Luke Malpass writes:
At ACT’s party conference in late May, president Tim Jago set what sounded like an outlandish goal: ACT wanted to double its number of MPs in the next Parliament from 10 to 20.
After the 2017 election I (and many others) thought an outstanding result for ACT in 2020 would be more than three MPs. If they stayed at one, they were in trouble. If they went from one to two that would be just acceptable. If they got to three MPs that would be a pretty decent result. Four or five would be awesome. And then they went and got ten.
Now 20 MPs is definitely a stretch. But not impossible. If they get 15% of the vote (with 5% wasted) they would get 19 MPs.
Seymour talks about “ACT’s voting universe”, which, according to the party’s research, seen by Stuff, is the proportion of the voting population that would potentially vote for ACT in the right circumstances.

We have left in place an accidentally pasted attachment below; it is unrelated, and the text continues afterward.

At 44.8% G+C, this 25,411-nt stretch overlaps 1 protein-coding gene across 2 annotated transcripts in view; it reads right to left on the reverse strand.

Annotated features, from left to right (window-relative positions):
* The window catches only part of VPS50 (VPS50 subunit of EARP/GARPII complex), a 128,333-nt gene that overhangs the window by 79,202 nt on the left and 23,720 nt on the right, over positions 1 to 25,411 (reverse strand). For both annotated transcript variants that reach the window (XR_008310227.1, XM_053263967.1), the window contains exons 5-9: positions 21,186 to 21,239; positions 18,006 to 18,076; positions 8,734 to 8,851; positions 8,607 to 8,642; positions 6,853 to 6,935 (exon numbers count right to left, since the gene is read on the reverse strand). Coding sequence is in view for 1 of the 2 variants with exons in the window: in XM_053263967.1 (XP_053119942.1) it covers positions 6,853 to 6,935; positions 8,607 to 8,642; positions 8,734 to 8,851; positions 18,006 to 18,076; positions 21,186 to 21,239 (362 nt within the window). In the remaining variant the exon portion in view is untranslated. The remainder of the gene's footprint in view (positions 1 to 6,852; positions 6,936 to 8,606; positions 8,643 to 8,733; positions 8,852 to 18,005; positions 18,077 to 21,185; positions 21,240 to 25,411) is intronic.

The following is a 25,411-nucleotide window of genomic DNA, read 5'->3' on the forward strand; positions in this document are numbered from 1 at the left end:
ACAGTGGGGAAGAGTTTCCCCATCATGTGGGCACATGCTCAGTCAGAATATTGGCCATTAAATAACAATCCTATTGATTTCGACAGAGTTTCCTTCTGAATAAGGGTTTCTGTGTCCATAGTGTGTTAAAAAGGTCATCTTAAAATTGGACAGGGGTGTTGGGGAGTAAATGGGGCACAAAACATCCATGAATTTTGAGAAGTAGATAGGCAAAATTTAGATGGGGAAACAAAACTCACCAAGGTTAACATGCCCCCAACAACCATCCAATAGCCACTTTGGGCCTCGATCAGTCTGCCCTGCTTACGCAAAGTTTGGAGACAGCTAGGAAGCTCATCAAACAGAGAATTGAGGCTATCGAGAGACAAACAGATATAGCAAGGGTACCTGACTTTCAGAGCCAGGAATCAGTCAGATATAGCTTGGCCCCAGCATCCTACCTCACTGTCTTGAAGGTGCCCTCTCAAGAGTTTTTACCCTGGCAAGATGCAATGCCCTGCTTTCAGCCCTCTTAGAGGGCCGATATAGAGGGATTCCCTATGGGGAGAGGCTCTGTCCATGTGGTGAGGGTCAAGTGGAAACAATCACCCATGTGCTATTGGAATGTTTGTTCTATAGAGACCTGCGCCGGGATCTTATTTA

He explains that a few months before the party scored almost 8 per cent in last October’s general election that universe was 16 per cent of the population. Today, it is 33 per cent.
“So that’s why we think we can double,” he says.
The size of your voting universe is vital. 33% is pretty high for a minor party.
Seymour goes on to say that the ACT’s research shows that of all potential ACT voters, about a third are former Labour voters. Certainly ACT events out on the campaign trail skewed younger and appear more traditionally working class then the ACT of yesteryear.
Seymour also thinks that his party is best positioned to grow into a party that attracts and retains the votes of many immigrants, because, in his words, many are “natural entrepreneurs”.
“We are actually stronger amongst Indian and Chinese at the moment than we are amongst European New Zealanders.
A third of potential voters being former Labour voters is important. ACT taking votes off National helps ACT but doesn’t help change the Government. ACT taking votes off Labour does.